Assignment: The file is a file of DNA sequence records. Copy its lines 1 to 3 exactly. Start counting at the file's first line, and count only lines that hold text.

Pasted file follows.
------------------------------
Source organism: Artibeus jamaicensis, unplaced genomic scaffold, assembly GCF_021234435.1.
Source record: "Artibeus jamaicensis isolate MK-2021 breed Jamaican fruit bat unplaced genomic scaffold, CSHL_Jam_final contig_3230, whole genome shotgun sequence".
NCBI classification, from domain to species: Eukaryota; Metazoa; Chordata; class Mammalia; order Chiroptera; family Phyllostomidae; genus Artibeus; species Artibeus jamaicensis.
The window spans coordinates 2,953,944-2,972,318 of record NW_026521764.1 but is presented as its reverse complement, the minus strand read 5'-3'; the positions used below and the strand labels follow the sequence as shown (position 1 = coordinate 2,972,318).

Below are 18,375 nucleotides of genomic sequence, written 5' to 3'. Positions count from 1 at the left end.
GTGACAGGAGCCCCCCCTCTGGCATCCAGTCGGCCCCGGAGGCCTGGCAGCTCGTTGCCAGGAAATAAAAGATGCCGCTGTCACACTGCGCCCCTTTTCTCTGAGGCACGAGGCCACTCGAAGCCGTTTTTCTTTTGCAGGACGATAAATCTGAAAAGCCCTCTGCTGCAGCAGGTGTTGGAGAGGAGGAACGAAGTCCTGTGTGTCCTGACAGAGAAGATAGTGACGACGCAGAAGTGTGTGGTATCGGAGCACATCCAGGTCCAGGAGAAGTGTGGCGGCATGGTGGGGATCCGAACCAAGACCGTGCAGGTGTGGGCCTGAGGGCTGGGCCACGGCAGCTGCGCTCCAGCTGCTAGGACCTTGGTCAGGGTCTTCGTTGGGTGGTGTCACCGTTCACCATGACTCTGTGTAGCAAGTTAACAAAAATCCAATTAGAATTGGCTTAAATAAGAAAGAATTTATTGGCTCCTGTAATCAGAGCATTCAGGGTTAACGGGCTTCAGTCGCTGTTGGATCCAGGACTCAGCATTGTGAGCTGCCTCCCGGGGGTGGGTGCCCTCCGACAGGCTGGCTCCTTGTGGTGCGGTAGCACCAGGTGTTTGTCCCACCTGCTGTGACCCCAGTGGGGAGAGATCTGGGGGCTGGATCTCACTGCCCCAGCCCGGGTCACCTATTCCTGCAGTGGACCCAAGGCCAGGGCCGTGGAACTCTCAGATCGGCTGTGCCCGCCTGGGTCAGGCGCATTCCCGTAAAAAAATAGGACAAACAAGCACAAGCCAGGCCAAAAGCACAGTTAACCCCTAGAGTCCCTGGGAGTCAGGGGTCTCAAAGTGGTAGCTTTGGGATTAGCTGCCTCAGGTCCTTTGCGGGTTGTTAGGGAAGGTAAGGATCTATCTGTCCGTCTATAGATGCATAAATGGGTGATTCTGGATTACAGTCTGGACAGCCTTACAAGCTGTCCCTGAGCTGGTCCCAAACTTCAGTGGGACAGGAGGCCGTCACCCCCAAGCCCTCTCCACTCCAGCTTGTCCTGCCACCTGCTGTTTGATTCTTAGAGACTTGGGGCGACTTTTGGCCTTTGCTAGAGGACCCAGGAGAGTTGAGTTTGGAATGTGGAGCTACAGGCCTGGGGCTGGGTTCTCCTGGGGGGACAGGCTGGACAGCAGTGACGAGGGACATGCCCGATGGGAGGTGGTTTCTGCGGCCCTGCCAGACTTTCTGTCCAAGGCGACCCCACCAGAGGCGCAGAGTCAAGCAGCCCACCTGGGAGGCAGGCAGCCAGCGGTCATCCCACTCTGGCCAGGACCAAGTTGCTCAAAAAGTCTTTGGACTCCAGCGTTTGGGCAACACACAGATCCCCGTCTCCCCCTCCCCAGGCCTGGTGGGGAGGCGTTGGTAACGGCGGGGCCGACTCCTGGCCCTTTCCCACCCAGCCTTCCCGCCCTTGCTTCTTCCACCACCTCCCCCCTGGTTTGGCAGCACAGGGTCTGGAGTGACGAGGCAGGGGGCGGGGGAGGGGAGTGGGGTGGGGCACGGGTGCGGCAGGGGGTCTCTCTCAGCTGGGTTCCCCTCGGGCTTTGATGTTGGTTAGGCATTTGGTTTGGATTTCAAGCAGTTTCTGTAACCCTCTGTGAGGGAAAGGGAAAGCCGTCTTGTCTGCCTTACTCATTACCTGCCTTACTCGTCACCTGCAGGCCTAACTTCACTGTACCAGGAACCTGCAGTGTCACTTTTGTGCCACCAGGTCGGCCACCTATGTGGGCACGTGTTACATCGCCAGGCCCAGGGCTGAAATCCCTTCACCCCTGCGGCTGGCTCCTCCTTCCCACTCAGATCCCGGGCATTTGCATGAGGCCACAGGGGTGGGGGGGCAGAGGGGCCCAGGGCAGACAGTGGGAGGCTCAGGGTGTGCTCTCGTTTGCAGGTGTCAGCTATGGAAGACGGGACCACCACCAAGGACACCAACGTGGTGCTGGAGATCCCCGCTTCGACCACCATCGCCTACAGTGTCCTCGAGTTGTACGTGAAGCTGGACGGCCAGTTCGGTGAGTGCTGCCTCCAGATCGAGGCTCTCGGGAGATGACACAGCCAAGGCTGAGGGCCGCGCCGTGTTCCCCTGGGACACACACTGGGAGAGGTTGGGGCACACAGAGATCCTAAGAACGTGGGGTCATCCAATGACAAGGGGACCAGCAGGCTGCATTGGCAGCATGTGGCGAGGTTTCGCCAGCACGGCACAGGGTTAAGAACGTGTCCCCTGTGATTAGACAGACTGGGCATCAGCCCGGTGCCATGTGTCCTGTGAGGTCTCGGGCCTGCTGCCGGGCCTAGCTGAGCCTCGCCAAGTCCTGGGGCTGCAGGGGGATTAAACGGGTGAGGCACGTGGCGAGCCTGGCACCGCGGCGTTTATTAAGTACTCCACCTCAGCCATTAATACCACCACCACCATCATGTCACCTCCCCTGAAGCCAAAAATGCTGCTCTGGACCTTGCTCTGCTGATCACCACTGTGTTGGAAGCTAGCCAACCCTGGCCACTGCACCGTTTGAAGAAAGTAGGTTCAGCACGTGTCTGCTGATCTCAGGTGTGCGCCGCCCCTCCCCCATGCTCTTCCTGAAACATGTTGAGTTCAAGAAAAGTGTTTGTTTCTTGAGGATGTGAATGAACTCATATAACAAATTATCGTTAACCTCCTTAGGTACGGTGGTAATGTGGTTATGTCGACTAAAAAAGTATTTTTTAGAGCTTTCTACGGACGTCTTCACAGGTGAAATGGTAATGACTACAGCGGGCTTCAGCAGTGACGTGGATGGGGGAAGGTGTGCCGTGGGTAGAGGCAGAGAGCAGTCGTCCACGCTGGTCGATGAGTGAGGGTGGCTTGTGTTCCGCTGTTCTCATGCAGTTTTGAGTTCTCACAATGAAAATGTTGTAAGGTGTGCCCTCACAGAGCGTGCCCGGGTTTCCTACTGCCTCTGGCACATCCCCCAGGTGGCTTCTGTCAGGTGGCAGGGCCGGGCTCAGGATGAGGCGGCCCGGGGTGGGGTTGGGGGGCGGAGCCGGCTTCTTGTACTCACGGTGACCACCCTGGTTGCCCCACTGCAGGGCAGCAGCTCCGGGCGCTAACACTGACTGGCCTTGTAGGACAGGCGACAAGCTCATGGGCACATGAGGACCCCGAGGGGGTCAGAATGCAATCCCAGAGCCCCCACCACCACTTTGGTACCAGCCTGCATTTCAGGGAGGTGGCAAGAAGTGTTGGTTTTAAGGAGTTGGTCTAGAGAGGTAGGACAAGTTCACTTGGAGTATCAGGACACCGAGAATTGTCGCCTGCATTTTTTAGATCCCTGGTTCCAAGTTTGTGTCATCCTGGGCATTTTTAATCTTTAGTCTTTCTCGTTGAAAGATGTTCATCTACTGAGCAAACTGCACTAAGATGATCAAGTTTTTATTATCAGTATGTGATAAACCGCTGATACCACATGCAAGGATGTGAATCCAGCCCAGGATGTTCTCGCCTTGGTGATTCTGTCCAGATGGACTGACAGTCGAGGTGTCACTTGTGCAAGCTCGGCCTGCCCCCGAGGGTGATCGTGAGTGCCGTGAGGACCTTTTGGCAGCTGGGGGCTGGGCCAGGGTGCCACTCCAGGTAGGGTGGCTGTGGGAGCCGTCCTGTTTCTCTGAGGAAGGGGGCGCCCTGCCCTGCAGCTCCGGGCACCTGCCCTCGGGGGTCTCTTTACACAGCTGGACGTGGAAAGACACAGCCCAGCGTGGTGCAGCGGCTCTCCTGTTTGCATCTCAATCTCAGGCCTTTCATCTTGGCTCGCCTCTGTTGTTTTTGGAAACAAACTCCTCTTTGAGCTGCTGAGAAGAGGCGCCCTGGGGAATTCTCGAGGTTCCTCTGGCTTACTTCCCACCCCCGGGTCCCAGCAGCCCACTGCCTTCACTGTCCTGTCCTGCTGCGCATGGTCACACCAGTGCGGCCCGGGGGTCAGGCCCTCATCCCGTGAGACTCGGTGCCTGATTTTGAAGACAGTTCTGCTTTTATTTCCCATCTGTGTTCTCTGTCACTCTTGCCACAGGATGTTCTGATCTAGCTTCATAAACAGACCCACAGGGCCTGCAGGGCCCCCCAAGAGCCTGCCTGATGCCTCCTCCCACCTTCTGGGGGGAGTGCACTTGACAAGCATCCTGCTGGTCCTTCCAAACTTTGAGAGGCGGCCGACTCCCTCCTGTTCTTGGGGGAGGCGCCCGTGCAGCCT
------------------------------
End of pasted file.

Source organism: Artibeus jamaicensis, unplaced genomic scaffold, assembly GCF_021234435.1.
Source record: "Artibeus jamaicensis isolate MK-2021 breed Jamaican fruit bat unplaced genomic scaffold, CSHL_Jam_final contig_3230, whole genome shotgun sequence".
NCBI classification, from domain to species: Eukaryota; Metazoa; Chordata; class Mammalia; order Chiroptera; family Phyllostomidae; genus Artibeus; species Artibeus jamaicensis.